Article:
All I’ve seen in the run up to this film is how “good-looking” Ted Bundy was. He’s not; he had a shocking barnet (northern slang for hairdo) and a mono-brow, plus he really liked killing people which always makes someone decidedly less attractive in my eyes.
Yeah, yeah he was “charming” and “charismatic” – but let’s not prop him up as some kind of sexy, serial killer. Netflix has already warned people about getting thirsty over him, so take their advice.
Anyway, Hollywood heart-throb and star of epic masterpieces High School Musical and High School Musical 2, Zac Efron, is playing Ted in an upcoming film called Extremely Wicked, Shockingly Evil and Vile. (The title comes from the judge’s remarks about Ted Bundy’s murders while sentencing him to death.)
Here’s a nice lil’ synopsis: “Ted (Efron): handsome, smart, charismatic, affectionate. Liz (Collins): a single mother, cautious, but smitten. A picture of domestic bliss, the two seem to have it all figured out.
“That is until Ted is arrested and charged with a series of increasingly grisly murders. As concern turns to paranoia, Liz is forced to consider how well she knows the man she shares a life with and, as the evidence piles up, decide if Ted is truly a victim, or actually guilty as charged.”
According to Deadline, Netflix will release the movie on May 3rd, with the film also hitting theaters and Sky Cinema the same day.
And recently, on the red carpet at the London premiere, Z-EF revealed his struggles separating himself from the character when the cameras stopped rolling.
“I’ve never played a role in which I really have to separate myself from when I go home at night,” he told reporters, “and it was almost impossible.”
“I’d like to say that I did it successfully, but I couldn’t,” he added.
He then went on to say how he never imagined himself playing the role of Bundy, who murdered upwards of 30 young women and girls.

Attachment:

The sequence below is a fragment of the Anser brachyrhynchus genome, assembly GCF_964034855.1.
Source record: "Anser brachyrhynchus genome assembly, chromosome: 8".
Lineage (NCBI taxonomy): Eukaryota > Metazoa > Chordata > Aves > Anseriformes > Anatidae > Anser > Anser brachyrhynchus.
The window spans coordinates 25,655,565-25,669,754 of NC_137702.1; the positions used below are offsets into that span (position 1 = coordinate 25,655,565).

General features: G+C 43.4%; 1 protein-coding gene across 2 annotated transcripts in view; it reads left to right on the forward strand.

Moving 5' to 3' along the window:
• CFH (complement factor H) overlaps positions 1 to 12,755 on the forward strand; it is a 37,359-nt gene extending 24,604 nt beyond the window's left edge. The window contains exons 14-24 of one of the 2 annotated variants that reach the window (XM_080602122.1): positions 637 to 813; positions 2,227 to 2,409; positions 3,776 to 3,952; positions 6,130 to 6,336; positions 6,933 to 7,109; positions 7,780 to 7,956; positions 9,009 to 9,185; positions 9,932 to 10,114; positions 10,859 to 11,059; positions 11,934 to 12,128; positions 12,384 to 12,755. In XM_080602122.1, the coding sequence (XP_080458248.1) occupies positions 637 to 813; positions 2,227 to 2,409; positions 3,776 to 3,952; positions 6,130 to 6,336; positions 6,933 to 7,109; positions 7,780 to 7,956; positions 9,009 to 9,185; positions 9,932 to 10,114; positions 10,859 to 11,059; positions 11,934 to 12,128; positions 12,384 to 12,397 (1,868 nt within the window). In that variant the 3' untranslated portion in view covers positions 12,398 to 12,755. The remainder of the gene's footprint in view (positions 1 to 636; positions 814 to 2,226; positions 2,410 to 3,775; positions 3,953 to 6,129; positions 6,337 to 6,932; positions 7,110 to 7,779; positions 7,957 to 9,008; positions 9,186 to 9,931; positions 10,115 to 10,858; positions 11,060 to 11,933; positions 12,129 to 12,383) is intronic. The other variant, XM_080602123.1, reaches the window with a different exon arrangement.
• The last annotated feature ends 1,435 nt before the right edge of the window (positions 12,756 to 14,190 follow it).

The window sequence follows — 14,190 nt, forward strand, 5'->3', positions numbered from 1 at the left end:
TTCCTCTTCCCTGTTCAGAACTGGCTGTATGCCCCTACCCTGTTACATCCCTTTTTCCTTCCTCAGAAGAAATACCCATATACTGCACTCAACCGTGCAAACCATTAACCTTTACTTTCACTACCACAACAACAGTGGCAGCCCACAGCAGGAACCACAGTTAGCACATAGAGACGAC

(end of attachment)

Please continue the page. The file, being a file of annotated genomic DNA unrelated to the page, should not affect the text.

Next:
“I really wasn’t interested in playing a serial killer, I’m not in the business of glamorising a horrendous person or his acts, but there is something unique about the way we went into the psyche of Ted and his long term girlfriend Liz,” he explained.
“It’s a different perspective and not your run-of-the-mill serial killer cliché, body count gets higher and higher and oh the guy you always knew did it, did it. This is what it was like to be there on the day, we didn’t know if he was innocent or guilty, we just saw Ted Bundy through their eyes.”
Furthermore, in an interview with Variety, Efron responded to the backlash over his decision to accept the role:
“Ted had this thing about him, this magic Ted Bundy facade. He has charm… It wasn’t until after he fully admitted to everything that most of the world really believed Ted was even capable of these things. He pulled the wool over a lot of people’s eyes.”
I’ll be watching this and all, because I’ll be required to write about it, but I can’t promise I won’t be distracted by Efron’s stop-you-dead-in-your-tracks beauty.
Much like during the Spurs game the other night. Look at him all gorgeous pretending like he knows anything about football.
Makes me sick.
Images via Getty/Netflix
Charismatic, witty, charming, engaging - four things Joshua Rogers will never be. Thankfully, he’s a semi-competent editor, who, after graduating university with two mostly pointless degrees, joined The Hook two years ago. He subsequently honed his writing skills over several features and investigative pieces, arguably letting The Hook audience in on way too much of his personal life.